The History of the iPad: How Did It Get Here
The third-generation iPad is surprisingly not called the iPad 3. Instead, Apple has decided to abandon numerical titles and called it “The New iPad.” It is the third tablet release from Apple and the hardware continues to advance at a rapid pace. We will not be focusing on the new iPad in this article or what features it offers. Instead, let’s take a look at the general history and conception behind the tablet.
Evolution of the iPad
The original iPad was launched in April of 2010 and the iPad 2 was launched in March of 2011. Both had the Wi-Fi and 3G versions released at different times during their respective launch months. The latest model just launched on March 16, 2012 in Wi-Fi and 4G LTE models.
The original iPad caught the tech world by storm due to its success despite having such conservative specs by 2010 standards. Its A4 SOC (system-on-chip) included only a single-core CPU with 256MB of RAM in its SOC — and was soon overshadowed by the iPhone 4.
The iPad 2 came packed with a lot of improvements. It featured a dual-core CPU and twice as much RAM as the original iPad (512MB) in its A5 SOC. It also features a thinner and lighter form factor along with a camera attached that was greatly anticipated. The new iPad features all around improvements in hardware, although the leap is the greatest when it comes to its display. It now features a Retina screen capable of producing 2048×1536 resolutions with a pixel density of 264 ppi. The SOC is called A5X and offers a quad-core GPU, and the same dual-core CPU along with an improved 1GB of RAM.
Apple is a hardware company today and not as much of a software company. However, Apple has been introducing new software overtime for iOS and iPad. Examples of such software include iWork, iMovie, and GarageBand. Let’s hope these products continue to evolve as they have from the first to the second iPad when the camera became available on the tablet. Maybe Apple will have something in store for the newly released new (Retina) iPad. Either way, other companies continue to push software on the tablet. Adobe, for example, has recently introduced Photoshop Touch that brings the desktop Photoshop to the tablet in a light fashion (it is exclusive to the iPad 2 and above though).
The iOS ecosystem also evolved and things like iCloud and PC Free finally made sense for Apple as the tablet evolved into much more than an oversized iPod Touch. The original iPad never really had multitasking capabilities at launch.
After looking at it retrospectively, the first iPad was really a test product that allowed Apple to see how the public would react to a tablet that shares more features with a Smartphone than with a laptop. It was really a way to test the demand for the form factors, and not necessarily software exclusive to it. Microsoft or rivals never really found success in the “Tablet PC” among average consumers, so Apple was right to be cautious.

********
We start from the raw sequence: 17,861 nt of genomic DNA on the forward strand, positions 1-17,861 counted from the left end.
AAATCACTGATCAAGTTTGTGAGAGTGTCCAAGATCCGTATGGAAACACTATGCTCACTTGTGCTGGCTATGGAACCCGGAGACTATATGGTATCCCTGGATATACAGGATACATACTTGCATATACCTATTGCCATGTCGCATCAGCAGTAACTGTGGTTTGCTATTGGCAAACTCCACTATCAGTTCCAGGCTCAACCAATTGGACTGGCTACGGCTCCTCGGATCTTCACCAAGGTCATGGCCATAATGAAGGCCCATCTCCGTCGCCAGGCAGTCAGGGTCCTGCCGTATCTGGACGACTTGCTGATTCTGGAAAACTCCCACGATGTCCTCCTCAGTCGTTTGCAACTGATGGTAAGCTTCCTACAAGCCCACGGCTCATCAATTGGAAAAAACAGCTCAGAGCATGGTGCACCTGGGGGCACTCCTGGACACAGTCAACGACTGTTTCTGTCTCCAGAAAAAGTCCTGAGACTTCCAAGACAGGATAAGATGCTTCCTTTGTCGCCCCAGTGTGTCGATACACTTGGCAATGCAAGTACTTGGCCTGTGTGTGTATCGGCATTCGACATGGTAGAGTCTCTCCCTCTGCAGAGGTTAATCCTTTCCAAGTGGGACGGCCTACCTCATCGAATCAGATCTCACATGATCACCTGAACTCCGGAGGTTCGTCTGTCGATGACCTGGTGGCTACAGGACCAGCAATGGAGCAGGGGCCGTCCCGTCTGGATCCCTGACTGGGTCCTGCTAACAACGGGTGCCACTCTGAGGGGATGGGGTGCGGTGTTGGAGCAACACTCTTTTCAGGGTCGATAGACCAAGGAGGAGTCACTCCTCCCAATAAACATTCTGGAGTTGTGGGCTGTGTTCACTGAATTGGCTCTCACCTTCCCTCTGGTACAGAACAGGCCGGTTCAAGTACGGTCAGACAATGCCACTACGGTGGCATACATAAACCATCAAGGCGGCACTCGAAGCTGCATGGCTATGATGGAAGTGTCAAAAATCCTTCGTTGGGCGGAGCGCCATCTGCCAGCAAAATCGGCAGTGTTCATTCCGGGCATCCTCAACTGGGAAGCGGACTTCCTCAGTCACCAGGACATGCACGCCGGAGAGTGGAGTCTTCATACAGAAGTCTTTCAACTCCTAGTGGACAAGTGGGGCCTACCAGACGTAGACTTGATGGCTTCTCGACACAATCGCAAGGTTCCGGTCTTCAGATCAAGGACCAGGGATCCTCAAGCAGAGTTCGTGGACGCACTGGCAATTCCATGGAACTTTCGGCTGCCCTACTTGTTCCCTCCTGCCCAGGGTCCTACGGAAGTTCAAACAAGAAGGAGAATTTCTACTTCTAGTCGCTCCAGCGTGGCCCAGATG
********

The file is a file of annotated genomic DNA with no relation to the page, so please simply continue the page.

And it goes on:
Many of us now laugh at the miserable amount of RAM the iPad originally launched with, and the lack of features like multitasking or a camera peripheral. One of the biggest shockers, however, was how it launched without the industry standard USB slot. Apple is known for propriety, but no one really expected the iPad not to have a USB slot and still be called a tablet.
There was a lot of skepticism before its launch and even industry experts and analysts were not sure how consumers would respond to it. However, to much surprise, Apple exceeded expectations and broke them even further with the iPad 2 launch.
iPad May Be Apple’s Most Important Device
Out of all other Macs and iDevices, the iPad may be the one device that means the most to Apple and will represent the future of the company. The Cupertino tech giant may be setting the stage for which direction the company will go since the passing of Steve Jobs. The iPad may be the device that truly bridges gaps between other computing devices, as well as the consumer gadget of choice for computing.
According to TechBlock, “The iPad is more important to Apple than any other device, and not because it’s their biggest money-maker – it isn’t (although I bet it will be soon). Rather, it epitomizes Apple’s rekindled emphasis on innovation, blazing a trail in a market of its own creation and, almost single-handedly, fueling the post-PC movement.”
The idea of a post-PC device is still a bit of a mystery among many consumers. It is also a phrase, which Jobs coined, that goes over the head of those who grew up with Macs and Windows PCs. Many of those users rely on a desktop so much that they wouldn’t even look at or touch a tablet – whether an iPad or any other variant. Many of them simply refuse to believe productivity will ever be possible on such a form factor, and cling onto deep apps that are exclusive to Windows and Mac OS X platforms.
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